An old literary warhorse plods along, with no sign of going lame—but without much energy, either.
Readers who have followed Pushcart from day one—or year 36, for that matter—will know the formula: From a mountain of submissions curated by a small army of guest editors, Henderson mounds up a smaller mountain of “important works” by way of a sampling of the annual zeitgeist. As ever, the anthology numbers about 600 pages; as ever, it’s fronted by a nicely ill-tempered complaint about the decline of publishing (a decline four decades running, that) and the end of the literary world as we know it; as ever, its organization shows no apparent reason, its poetry seldom a rhyme. And, as ever, there’s a mix of contributors: Some are well into their careers, some at the end, others at the very beginning. Most are allied to the academy and its mutual and reciprocal logrolling rituals. There are plenty of good things here, including stories by Wendell Berry and Joyce Carol Oates, stalwarts ever, and a deliciously enigmatic poem by Jane Hirshfeld. But there are no real surprises. The tropes and props are remarkably constant from year to year: alcoholism, failed love, old movies, dreams. (Always dreams.) And there’s no shortage of carefully crafted phrases, sanded to a fine gloss but never quite memorable (“Call me a Trendmonger, but I’ve sprung for a tree house”; “When midwestern bugs hit your windshield, they chink like marbles”). A trend in this year’s batch: As with the larger society, guns and their associated violence seem to be ever more evident (“At her hip she carries handcuffs, a telescoping baton, a .40 caliber Glock”) in these pages.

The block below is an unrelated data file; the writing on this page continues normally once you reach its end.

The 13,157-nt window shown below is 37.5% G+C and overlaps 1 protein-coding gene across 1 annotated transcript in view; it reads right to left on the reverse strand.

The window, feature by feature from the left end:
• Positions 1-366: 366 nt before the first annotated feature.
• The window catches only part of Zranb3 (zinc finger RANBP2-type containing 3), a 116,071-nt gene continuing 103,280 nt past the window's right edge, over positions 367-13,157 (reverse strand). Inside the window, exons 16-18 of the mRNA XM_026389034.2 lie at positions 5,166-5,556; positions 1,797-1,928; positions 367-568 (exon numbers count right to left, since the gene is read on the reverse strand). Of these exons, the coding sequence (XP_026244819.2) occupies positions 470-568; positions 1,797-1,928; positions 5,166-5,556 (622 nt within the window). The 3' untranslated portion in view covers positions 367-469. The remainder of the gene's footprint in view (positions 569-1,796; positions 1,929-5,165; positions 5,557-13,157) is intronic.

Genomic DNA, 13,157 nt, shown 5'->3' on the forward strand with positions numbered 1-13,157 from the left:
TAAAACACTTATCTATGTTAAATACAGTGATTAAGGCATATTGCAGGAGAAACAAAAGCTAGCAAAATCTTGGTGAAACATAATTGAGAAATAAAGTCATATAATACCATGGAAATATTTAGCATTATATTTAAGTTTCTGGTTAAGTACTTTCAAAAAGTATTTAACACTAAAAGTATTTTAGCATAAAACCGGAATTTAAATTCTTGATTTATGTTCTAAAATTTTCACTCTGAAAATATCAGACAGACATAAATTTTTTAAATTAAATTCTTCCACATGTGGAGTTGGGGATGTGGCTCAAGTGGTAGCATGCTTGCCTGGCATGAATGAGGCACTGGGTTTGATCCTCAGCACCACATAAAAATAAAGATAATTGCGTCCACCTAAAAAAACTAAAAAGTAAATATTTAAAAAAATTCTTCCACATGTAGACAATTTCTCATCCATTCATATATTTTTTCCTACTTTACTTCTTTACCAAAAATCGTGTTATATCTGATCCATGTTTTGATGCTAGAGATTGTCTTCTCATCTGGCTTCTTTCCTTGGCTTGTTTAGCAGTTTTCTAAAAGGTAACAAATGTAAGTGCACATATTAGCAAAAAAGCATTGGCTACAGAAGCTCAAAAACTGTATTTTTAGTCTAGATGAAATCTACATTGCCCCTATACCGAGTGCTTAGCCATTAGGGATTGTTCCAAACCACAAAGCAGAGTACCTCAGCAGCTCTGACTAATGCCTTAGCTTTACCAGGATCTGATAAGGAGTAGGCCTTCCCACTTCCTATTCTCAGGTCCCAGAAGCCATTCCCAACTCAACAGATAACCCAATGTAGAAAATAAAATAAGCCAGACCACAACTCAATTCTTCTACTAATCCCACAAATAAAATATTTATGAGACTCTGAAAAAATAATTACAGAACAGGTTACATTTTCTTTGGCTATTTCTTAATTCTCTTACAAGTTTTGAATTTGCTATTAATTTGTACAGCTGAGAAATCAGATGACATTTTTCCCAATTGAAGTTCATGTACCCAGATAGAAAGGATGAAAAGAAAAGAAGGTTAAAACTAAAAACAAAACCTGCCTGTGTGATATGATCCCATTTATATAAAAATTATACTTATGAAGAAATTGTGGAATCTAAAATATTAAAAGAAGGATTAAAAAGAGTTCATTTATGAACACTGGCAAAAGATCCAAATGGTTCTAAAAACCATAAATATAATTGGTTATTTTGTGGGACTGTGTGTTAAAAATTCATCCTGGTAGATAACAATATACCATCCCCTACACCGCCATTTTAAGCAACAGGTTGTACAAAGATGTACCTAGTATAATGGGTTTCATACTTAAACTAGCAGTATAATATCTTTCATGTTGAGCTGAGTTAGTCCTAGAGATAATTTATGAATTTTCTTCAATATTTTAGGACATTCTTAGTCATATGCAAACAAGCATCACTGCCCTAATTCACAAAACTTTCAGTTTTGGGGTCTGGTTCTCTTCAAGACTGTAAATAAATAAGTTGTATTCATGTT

Essential for writers real and potential studying the market and otherwise reading the tea leaves. For others, not so much.